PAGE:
According to another preferred formation of the present invention, the dichroic mirror unit for reflecting fluorescence is mounted in a plural number. By selectively using them, it is possible to perform reflection fluorescence observations using different types of excited lights.

According to still another preferred formation of the present invention, the differential interference unit is constructed in the form of Nomarski slider. Whereby, a wide range observation of a specimen taken from a patient is feasible by a very simplified mode changeover operation.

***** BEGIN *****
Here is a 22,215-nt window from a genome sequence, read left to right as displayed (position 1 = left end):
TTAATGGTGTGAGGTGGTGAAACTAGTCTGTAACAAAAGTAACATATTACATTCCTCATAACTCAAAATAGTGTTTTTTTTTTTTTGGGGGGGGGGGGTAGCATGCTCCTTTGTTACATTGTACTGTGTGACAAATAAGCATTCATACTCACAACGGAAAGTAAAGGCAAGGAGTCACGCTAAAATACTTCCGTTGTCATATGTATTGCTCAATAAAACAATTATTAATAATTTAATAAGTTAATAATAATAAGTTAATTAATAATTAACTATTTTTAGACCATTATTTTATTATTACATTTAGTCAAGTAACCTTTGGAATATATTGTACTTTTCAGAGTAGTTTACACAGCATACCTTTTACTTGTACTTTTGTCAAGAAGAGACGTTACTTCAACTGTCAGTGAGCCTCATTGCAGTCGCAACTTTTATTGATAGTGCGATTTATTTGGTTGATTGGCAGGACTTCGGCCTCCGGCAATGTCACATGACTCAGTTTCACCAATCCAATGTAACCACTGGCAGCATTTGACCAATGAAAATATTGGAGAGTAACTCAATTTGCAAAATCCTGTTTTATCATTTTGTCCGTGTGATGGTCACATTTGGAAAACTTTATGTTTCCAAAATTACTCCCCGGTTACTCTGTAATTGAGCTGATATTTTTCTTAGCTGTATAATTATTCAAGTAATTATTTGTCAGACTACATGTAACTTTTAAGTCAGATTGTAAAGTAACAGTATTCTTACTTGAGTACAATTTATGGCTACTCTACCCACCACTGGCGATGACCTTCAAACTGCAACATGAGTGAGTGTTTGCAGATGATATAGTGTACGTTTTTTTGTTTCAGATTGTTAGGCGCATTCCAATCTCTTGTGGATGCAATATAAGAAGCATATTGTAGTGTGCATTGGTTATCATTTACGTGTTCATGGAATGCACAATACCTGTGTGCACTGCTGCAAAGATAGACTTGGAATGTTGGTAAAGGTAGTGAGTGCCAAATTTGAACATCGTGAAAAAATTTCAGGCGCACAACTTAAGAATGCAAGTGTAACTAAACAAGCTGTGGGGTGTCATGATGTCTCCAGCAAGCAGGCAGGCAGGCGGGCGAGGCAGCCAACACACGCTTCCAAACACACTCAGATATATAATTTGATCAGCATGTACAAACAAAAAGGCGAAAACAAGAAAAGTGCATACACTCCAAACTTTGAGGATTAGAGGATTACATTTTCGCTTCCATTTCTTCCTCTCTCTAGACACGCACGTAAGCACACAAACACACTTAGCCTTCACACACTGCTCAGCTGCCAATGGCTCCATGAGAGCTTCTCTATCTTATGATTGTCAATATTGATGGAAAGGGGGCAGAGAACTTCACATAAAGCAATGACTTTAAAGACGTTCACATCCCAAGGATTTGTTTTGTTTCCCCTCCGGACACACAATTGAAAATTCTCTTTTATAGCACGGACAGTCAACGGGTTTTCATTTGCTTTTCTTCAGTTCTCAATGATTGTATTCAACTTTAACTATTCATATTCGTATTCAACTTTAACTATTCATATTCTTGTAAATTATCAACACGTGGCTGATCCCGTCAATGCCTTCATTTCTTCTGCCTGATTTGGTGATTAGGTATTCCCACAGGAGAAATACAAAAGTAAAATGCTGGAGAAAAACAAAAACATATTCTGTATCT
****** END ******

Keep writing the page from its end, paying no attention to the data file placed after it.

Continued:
These and other objects of the present invention will become more apparent during the course of the following detailed description and appended claims.

BRIEF DESCRIPTION OF THE DRAWINGS

FIG. 1 is an explanatory illustration showing an embodiment of the multiple-purpose microscope according to the present invention.

FIG. 2 is an enlarged illustration of a part of FIG. 1, showing a structure wherein a differential interference unit is attached.

FIG. 3 is an explanatory illustration to show how a dichroic mirror unit for reflecting fluorescence is attached.

FIG. 4 is an enlarged sectional view showing the detailed structure of a condenser lens unit.

FIG. 5 is a sectional view along the line V--V of FIG. 4.

FIG. 6 is an explanatory illustration showing another embodiment of the multiple-purpose microscope according to the present invention.

DETAILED DESCRIPTION OF THE PREFERRED EMBODIMENTS